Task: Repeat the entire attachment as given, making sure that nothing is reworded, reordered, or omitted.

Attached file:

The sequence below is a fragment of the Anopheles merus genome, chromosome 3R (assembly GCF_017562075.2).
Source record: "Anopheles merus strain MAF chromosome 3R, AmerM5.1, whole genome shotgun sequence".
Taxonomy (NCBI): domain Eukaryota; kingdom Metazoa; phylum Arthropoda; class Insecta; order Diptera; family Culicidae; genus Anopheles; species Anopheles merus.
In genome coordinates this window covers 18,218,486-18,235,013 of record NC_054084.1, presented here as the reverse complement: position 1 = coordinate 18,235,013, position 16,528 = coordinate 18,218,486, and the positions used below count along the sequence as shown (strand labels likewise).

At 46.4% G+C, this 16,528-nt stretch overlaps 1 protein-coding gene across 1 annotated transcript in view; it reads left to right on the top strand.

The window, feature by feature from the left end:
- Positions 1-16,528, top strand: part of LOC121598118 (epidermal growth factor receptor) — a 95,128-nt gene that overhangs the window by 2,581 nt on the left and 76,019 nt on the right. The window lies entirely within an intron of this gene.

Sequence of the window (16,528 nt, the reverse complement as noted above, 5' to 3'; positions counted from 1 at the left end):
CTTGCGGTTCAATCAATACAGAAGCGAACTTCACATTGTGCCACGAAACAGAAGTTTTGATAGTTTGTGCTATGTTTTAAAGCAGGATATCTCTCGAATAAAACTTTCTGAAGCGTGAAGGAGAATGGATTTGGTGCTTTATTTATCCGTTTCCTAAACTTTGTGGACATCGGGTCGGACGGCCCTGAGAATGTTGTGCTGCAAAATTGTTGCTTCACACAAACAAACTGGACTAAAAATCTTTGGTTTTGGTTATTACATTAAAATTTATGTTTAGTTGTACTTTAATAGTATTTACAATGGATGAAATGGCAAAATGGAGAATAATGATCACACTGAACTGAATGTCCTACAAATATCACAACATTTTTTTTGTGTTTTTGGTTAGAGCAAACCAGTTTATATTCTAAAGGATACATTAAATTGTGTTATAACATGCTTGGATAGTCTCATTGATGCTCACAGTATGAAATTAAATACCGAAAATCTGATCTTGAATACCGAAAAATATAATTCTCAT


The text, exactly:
The sequence below is a fragment of the Anopheles merus genome, chromosome 3R (assembly GCF_017562075.2).
Source record: "Anopheles merus strain MAF chromosome 3R, AmerM5.1, whole genome shotgun sequence".
Taxonomy (NCBI): domain Eukaryota; kingdom Metazoa; phylum Arthropoda; class Insecta; order Diptera; family Culicidae; genus Anopheles; species Anopheles merus.
In genome coordinates this window covers 18,218,486-18,235,013 of record NC_054084.1, presented here as the reverse complement: position 1 = coordinate 18,235,013, position 16,528 = coordinate 18,218,486, and the positions used below count along the sequence as shown (strand labels likewise).

At 46.4% G+C, this 16,528-nt stretch overlaps 1 protein-coding gene across 1 annotated transcript in view; it reads left to right on the top strand.

The window, feature by feature from the left end:
- Positions 1-16,528, top strand: part of LOC121598118 (epidermal growth factor receptor) — a 95,128-nt gene that overhangs the window by 2,581 nt on the left and 76,019 nt on the right. The window lies entirely within an intron of this gene.

Sequence of the window (16,528 nt, the reverse complement as noted above, 5' to 3'; positions counted from 1 at the left end):
CTTGCGGTTCAATCAATACAGAAGCGAACTTCACATTGTGCCACGAAACAGAAGTTTTGATAGTTTGTGCTATGTTTTAAAGCAGGATATCTCTCGAATAAAACTTTCTGAAGCGTGAAGGAGAATGGATTTGGTGCTTTATTTATCCGTTTCCTAAACTTTGTGGACATCGGGTCGGACGGCCCTGAGAATGTTGTGCTGCAAAATTGTTGCTTCACACAAACAAACTGGACTAAAAATCTTTGGTTTTGGTTATTACATTAAAATTTATGTTTAGTTGTACTTTAATAGTATTTACAATGGATGAAATGGCAAAATGGAGAATAATGATCACACTGAACTGAATGTCCTACAAATATCACAACATTTTTTTTGTGTTTTTGGTTAGAGCAAACCAGTTTATATTCTAAAGGATACATTAAATTGTGTTATAACATGCTTGGATAGTCTCATTGATGCTCACAGTATGAAATTAAATACCGAAAATCTGATCTTGAATACCGAAAAATATAATTCTCAT